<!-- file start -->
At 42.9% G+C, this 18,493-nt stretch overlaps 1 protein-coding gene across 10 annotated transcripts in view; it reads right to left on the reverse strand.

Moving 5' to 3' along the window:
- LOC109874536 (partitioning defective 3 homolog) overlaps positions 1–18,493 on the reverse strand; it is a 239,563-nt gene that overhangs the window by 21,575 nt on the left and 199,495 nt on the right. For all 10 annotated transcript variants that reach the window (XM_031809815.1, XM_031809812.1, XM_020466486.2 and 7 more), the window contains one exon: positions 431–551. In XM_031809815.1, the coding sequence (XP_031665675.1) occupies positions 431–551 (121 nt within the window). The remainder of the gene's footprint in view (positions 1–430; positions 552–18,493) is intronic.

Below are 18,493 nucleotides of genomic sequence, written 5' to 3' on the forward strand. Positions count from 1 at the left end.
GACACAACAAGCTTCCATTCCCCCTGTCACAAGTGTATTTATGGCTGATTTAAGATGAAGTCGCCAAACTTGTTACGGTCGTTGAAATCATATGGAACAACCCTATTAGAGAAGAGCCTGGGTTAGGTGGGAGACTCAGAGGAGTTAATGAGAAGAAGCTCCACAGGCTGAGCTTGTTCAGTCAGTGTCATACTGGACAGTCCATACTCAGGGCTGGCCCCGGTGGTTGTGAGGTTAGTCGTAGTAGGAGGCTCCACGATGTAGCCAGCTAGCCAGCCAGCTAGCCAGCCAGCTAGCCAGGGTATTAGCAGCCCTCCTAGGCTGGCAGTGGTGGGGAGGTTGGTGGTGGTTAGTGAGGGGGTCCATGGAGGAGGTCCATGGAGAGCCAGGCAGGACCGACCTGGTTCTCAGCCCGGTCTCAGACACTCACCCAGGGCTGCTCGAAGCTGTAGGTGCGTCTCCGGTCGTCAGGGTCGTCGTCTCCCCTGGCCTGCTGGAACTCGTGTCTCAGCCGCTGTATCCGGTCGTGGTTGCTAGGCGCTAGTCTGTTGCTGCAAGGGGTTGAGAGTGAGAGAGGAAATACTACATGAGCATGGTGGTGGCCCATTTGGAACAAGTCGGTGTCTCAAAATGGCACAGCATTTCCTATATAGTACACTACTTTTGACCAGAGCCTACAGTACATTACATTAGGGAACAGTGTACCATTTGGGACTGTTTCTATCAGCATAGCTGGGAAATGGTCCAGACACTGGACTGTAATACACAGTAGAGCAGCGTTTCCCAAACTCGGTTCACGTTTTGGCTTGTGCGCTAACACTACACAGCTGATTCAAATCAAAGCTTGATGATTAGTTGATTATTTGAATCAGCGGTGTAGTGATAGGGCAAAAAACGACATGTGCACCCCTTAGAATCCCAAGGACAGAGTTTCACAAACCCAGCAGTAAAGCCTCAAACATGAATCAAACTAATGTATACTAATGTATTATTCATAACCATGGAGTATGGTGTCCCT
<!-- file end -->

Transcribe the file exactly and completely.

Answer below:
At 42.9% G+C, this 18,493-nt stretch overlaps 1 protein-coding gene across 10 annotated transcripts in view; it reads right to left on the reverse strand.

Moving 5' to 3' along the window:
- LOC109874536 (partitioning defective 3 homolog) overlaps positions 1–18,493 on the reverse strand; it is a 239,563-nt gene that overhangs the window by 21,575 nt on the left and 199,495 nt on the right. For all 10 annotated transcript variants that reach the window (XM_031809815.1, XM_031809812.1, XM_020466486.2 and 7 more), the window contains one exon: positions 431–551. In XM_031809815.1, the coding sequence (XP_031665675.1) occupies positions 431–551 (121 nt within the window). The remainder of the gene's footprint in view (positions 1–430; positions 552–18,493) is intronic.

Below are 18,493 nucleotides of genomic sequence, written 5' to 3' on the forward strand. Positions count from 1 at the left end.
GACACAACAAGCTTCCATTCCCCCTGTCACAAGTGTATTTATGGCTGATTTAAGATGAAGTCGCCAAACTTGTTACGGTCGTTGAAATCATATGGAACAACCCTATTAGAGAAGAGCCTGGGTTAGGTGGGAGACTCAGAGGAGTTAATGAGAAGAAGCTCCACAGGCTGAGCTTGTTCAGTCAGTGTCATACTGGACAGTCCATACTCAGGGCTGGCCCCGGTGGTTGTGAGGTTAGTCGTAGTAGGAGGCTCCACGATGTAGCCAGCTAGCCAGCCAGCTAGCCAGCCAGCTAGCCAGGGTATTAGCAGCCCTCCTAGGCTGGCAGTGGTGGGGAGGTTGGTGGTGGTTAGTGAGGGGGTCCATGGAGGAGGTCCATGGAGAGCCAGGCAGGACCGACCTGGTTCTCAGCCCGGTCTCAGACACTCACCCAGGGCTGCTCGAAGCTGTAGGTGCGTCTCCGGTCGTCAGGGTCGTCGTCTCCCCTGGCCTGCTGGAACTCGTGTCTCAGCCGCTGTATCCGGTCGTGGTTGCTAGGCGCTAGTCTGTTGCTGCAAGGGGTTGAGAGTGAGAGAGGAAATACTACATGAGCATGGTGGTGGCCCATTTGGAACAAGTCGGTGTCTCAAAATGGCACAGCATTTCCTATATAGTACACTACTTTTGACCAGAGCCTACAGTACATTACATTAGGGAACAGTGTACCATTTGGGACTGTTTCTATCAGCATAGCTGGGAAATGGTCCAGACACTGGACTGTAATACACAGTAGAGCAGCGTTTCCCAAACTCGGTTCACGTTTTGGCTTGTGCGCTAACACTACACAGCTGATTCAAATCAAAGCTTGATGATTAGTTGATTATTTGAATCAGCGGTGTAGTGATAGGGCAAAAAACGACATGTGCACCCCTTAGAATCCCAAGGACAGAGTTTCACAAACCCAGCAGTAAAGCCTCAAACATGAATCAAACTAATGTATACTAATGTATTATTCATAACCATGGAGTATGGTGTCCCT